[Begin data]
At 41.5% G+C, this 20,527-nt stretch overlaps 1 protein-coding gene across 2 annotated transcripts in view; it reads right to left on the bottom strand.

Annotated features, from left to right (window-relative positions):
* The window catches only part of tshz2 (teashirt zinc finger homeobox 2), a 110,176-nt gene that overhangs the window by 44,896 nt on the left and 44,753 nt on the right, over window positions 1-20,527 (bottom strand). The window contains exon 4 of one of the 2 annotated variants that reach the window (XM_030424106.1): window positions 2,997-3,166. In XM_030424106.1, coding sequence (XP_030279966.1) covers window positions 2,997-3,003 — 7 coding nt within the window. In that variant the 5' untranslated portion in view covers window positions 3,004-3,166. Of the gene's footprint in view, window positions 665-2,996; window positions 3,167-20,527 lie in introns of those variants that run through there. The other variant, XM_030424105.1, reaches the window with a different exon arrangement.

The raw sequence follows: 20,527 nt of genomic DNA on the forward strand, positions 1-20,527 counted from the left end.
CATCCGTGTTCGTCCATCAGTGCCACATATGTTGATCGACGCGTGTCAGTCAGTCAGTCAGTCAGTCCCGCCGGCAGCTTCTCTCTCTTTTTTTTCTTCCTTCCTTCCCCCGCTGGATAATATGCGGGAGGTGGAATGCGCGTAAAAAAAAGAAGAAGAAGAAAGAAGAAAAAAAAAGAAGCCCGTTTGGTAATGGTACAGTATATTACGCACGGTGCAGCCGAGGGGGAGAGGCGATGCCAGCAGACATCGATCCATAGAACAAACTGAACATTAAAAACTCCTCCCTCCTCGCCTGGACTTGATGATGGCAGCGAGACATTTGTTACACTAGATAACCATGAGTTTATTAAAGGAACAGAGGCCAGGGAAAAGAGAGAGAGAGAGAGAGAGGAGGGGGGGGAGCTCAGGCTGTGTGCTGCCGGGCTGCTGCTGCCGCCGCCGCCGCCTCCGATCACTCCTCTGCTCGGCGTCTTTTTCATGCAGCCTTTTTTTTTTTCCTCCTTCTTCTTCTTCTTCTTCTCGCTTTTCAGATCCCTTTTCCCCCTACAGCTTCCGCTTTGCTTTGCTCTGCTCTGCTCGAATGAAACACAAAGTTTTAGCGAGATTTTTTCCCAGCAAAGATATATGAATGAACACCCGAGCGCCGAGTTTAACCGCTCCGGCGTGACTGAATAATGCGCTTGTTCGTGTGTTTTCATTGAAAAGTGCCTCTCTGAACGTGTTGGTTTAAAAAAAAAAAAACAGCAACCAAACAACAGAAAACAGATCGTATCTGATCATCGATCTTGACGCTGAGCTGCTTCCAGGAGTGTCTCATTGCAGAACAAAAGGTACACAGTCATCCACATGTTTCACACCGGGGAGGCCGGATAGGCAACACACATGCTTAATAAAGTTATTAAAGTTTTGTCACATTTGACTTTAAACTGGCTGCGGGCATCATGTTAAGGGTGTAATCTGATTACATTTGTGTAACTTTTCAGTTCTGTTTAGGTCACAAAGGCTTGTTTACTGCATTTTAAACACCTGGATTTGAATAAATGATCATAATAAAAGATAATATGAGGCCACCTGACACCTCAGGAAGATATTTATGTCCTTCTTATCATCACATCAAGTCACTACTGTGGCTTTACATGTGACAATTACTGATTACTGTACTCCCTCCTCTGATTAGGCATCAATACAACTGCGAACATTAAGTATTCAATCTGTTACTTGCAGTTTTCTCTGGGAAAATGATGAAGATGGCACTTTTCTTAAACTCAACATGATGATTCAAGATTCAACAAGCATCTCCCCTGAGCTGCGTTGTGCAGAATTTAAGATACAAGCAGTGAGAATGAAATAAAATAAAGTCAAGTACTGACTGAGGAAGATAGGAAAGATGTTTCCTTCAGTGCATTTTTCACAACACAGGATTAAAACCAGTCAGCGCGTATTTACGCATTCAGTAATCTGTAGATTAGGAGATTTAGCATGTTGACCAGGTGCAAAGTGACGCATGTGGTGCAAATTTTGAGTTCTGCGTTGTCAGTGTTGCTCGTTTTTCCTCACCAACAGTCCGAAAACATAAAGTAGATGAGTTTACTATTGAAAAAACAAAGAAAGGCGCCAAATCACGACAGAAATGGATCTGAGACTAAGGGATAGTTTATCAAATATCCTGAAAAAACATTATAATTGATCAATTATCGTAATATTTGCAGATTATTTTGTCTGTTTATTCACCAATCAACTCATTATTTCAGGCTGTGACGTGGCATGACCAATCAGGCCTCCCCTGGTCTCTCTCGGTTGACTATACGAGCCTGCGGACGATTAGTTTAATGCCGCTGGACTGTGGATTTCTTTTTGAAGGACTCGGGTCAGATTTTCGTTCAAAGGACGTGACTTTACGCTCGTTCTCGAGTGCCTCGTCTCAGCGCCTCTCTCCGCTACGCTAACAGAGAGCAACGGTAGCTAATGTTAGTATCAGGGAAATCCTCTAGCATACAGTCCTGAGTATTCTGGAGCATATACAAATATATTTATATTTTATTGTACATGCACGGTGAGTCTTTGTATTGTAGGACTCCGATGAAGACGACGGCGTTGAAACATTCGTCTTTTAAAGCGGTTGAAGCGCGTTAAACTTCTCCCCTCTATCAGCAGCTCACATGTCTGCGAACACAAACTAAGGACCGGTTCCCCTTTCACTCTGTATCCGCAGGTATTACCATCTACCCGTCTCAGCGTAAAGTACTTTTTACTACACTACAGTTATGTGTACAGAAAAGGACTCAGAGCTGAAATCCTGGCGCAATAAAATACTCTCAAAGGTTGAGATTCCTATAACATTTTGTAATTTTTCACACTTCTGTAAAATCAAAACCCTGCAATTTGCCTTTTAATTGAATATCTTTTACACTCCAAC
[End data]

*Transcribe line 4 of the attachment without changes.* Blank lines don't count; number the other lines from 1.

The raw sequence follows: 20,527 nt of genomic DNA on the forward strand, positions 1-20,527 counted from the left end.